UK Property Rental Market Sees Rise In Demand

Lower homeownership rates are contributing to rising rental demand in the UK, and London in particular. Growing demand for rentals, coupled with low supply, should support residential rent …

Lower homeownership rates are contributing to rising rental demand in the UK, and London in particular. Growing demand for rentals, coupled with low supply, should support residential rent growth. However, these gains could be erased by tax and interest increases, along with a higher incidence of tenants in arrears. See the following article from Property Wire for more on this.

Residential property rents in the UK are increasing as tenant demand and a shortage of properties dominate a buoyant lettings market, according to a report published today (Friday august 27).

Some 26% more chartered surveyors reported a rise in demand for property rather than a fall, which was the second consecutive quarter that lettings demand has risen at a pace above the long run average, says the latest Residential Lettings Survey from the Royal Institution of Chartered Surveyors.

Tenant demand increased across all regions, but was strongest in London and the East of England. Continued difficulty in securing mortgage finance, worries over a double dip in housing and large deposits required by lenders are leading to higher numbers seeking to rent rather than buy, it says.

As a result, rents increased for the second consecutive quarter, with 27% more surveyors reporting a rise in rents than a fall. Just a year ago the picture was very different, as over supply pushed rents down and 29% more surveyors reported falling not rising rents.

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Although interest rates are at a record low, making property a potentially attractive option for investors, difficulty in securing buy to let mortgages is contributing to the lack of supply. New supply of property to the market remains low and has now fallen for four consecutive quarters, although at a slightly slower pace. In the run up to July the net balance of surveyors reporting a fall in landlord instructions was -6, in comparison to a net balance of -12 in the previous quarter.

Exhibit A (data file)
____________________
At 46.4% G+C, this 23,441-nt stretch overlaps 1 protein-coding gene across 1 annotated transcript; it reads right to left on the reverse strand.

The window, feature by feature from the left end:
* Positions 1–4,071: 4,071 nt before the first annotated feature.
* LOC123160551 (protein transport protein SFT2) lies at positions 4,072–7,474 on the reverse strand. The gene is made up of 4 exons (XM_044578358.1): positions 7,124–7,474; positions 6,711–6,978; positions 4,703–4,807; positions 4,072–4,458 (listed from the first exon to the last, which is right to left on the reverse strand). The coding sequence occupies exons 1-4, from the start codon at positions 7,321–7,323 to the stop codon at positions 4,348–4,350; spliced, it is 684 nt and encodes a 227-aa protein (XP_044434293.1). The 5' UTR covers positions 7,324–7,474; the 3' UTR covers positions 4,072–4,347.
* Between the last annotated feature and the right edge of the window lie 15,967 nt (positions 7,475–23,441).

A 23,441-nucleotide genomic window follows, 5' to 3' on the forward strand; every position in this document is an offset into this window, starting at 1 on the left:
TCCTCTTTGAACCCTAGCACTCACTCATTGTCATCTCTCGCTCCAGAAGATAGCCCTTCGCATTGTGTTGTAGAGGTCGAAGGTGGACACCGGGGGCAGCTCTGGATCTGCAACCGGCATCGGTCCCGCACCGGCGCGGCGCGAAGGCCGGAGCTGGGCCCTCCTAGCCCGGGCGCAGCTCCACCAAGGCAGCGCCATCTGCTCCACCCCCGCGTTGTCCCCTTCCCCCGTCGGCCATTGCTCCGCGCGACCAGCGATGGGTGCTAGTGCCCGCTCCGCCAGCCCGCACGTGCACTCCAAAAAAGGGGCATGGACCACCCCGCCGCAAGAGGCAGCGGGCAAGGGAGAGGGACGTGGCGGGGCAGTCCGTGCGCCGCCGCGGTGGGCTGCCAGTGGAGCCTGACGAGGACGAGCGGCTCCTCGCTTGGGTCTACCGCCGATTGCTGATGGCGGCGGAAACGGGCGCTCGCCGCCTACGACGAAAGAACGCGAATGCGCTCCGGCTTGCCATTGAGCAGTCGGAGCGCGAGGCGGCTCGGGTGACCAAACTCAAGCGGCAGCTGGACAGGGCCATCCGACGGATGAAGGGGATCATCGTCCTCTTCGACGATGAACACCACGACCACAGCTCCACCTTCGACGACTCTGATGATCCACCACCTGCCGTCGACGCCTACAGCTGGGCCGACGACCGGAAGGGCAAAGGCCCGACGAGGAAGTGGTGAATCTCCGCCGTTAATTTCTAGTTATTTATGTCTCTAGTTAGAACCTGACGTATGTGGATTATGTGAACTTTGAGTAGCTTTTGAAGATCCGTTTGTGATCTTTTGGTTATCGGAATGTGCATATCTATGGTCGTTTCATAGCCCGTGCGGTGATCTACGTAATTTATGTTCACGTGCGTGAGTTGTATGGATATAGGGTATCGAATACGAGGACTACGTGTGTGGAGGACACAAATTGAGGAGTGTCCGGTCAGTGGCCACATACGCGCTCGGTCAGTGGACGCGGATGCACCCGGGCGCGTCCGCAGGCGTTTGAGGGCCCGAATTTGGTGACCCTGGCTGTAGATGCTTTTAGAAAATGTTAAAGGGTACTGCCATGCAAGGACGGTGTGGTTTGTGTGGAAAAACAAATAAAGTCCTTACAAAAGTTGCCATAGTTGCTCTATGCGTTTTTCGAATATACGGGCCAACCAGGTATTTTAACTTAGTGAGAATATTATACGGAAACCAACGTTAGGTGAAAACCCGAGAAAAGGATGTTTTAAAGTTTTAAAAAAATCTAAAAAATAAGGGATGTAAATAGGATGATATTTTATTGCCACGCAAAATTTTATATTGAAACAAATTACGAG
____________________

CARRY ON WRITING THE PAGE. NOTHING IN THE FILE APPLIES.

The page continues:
However, existing landlords do not appear to be in any rush to dispose of their property. Just 4.1% of landlords said they intended to sell their properties at the end of a tenancy agreement.

Looking ahead, RICS says that the outlook for rents remains positive with 33% more surveyors expect rents to increase over the next quarter rather than fall. Rents for houses are expected to marginally outperform flats, with the net balances for this forward looking indicator moving to +34 and +31 respectively.

‘Supply of lettings property continued to fall in the three months to July although at the slowest pace in a year which amid rising tenant demand has helped propel rents higher for the second consecutive quarter. Existing landlords keen to expand their portfolio may still be struggling to access the necessary finance despite improved market conditions,’ said RICS spokesperson James Scott-Lee.

‘However, there is a possibility the lettings market could face a modest increase in supply in the coming months. The latest RICS Housing Market Survey shows a lack of funding has stifled demand from buyers which may cause some moderation to rents as more opt to let than sell,’ he added.

David Salusbury, chairman of the National Landlords Association, said that the strong demand for rented property shows the importance of the role played by residential landlords.

‘However, it is not all good news. One in five landlords are experiencing rent arrears and many are concerned about the increase in Capital Gains Tax. Added to the forthcoming cuts to Local Housing Allowance and the possibility of increased interest rates, it is clear any increase in rents will be quickly offset by these additional factors that have to be taken into account,’ he added.

This article has been republished from Property Wire. You can also view this article at
Property Wire, an international real estate news site.


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